Seahouses (1867)

In 1867, while engaged in religious work on Tyneside, Mr Dunn, accompanied by Andrew Taylor, of Cullercoats, went to North Sunderland for a holiday, during which these ardent souls held meetings in the Mission Room at Seahouses. So great was their success that the soul-saving assumed the dimensions of a revival. Some remarkable conversions took place, and the excitement spread over the locality. Seahouses was a rough place then, and some of the more turbulent of the young fishermen behaved in a riotous fashion, but in the midst of the stone-throwing, window-smashing, personal violence, and insults, souls continued to be saved.

About forty of the converts met in the "Peedge," a hall in a back lane, belonging to Mr Ewing, fish merchant. Among them were William and Bessie Spears, W. Spears, sen., Ralph Spears, Mitchell Walker,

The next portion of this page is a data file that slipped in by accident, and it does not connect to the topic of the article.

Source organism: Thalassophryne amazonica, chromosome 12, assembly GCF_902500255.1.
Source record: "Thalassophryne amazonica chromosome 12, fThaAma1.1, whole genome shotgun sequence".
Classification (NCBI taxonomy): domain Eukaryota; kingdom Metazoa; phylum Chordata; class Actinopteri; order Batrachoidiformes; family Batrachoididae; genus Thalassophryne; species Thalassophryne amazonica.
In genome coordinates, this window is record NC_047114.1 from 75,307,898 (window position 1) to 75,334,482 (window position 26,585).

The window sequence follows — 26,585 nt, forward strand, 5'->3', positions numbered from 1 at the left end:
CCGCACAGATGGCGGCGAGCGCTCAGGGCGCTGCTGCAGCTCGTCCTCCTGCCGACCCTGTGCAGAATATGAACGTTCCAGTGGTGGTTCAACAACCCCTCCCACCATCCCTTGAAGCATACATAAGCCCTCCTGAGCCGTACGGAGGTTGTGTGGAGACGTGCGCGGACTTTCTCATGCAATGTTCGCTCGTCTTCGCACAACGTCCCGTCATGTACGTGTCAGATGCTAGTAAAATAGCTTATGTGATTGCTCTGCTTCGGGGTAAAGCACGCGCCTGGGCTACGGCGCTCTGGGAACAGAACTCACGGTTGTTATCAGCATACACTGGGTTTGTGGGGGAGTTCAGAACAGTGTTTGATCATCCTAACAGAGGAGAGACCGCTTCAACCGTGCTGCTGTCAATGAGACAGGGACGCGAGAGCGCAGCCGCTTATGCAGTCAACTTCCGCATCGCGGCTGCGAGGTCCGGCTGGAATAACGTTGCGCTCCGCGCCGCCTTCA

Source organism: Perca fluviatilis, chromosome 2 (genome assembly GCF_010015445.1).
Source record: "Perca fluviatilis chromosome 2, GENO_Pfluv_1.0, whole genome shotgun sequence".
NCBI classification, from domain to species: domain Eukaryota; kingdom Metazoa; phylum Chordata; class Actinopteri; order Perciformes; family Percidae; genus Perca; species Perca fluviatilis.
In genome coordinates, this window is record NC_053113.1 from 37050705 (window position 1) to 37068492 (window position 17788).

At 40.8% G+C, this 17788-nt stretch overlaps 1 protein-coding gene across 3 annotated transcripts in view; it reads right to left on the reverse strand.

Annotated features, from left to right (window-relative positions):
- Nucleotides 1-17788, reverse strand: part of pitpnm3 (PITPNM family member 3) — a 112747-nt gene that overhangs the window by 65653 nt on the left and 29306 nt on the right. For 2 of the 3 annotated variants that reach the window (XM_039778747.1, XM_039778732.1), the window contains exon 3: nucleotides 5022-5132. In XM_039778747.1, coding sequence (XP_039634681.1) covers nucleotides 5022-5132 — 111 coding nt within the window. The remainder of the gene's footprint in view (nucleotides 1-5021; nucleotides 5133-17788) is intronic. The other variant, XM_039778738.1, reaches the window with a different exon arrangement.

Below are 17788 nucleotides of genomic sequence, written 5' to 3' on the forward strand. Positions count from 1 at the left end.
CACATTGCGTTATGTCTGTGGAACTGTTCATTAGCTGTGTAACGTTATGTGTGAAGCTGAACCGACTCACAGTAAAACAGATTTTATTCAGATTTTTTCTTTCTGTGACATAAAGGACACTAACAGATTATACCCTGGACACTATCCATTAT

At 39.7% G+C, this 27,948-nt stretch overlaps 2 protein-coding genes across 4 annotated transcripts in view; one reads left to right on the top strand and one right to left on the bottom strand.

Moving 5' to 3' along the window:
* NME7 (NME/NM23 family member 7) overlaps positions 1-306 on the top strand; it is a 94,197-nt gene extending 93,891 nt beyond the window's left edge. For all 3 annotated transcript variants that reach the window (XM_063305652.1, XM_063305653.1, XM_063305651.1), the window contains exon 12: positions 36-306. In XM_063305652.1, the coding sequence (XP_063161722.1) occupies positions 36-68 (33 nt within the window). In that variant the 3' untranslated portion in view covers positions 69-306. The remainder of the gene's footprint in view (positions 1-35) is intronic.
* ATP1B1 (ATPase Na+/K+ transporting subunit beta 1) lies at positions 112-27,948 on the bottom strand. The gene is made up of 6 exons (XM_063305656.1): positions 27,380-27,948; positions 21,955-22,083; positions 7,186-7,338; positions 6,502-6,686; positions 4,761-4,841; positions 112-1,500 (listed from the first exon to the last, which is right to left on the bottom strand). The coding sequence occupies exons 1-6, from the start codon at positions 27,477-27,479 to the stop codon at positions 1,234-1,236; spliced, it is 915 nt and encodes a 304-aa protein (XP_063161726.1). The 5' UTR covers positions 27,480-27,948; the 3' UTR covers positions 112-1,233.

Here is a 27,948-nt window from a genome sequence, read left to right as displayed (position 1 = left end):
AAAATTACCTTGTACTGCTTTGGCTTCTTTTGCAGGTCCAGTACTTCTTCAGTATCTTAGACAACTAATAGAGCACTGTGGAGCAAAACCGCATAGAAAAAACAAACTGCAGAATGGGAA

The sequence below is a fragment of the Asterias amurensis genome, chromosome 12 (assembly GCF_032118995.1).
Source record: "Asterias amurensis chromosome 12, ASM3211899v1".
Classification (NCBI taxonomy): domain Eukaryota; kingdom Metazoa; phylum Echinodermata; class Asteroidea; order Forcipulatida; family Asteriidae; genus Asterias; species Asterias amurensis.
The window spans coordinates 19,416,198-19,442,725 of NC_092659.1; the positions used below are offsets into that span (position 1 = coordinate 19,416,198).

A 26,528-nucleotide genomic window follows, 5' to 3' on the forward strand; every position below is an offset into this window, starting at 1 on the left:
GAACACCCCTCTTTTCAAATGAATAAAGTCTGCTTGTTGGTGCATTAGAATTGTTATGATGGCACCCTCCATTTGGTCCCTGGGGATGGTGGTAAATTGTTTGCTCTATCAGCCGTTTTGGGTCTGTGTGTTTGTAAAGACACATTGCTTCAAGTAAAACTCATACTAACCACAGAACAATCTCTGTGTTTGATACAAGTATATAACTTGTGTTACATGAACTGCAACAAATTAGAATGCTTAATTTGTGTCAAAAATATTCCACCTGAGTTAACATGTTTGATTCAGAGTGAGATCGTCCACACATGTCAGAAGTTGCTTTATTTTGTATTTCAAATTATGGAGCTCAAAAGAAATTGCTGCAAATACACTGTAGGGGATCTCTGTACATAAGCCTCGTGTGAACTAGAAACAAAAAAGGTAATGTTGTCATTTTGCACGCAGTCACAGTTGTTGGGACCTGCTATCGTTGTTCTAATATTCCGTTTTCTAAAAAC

Thomas Pringle and his wife, Matthew Walker, William Darling (Grace Darling s nephew), George S. Eadington, and W. Matthews. George Darling, Grace’s brother, also became a member, and William, the light house-keeper on the Longstone, was a local preacher, and for some years circuit steward. In 1868, at their own request, the converts were formed into a Primitive Methodist society, and Mr French became the first resident minister of the denomination in the village.

Revival fervour continued with them, and soon a larger and better place than the " straight" was required.

A chapel was built in the same quarter in 1871.

. ‘Northern Primitive Methodism’ by W M Patterson, published 1909, page

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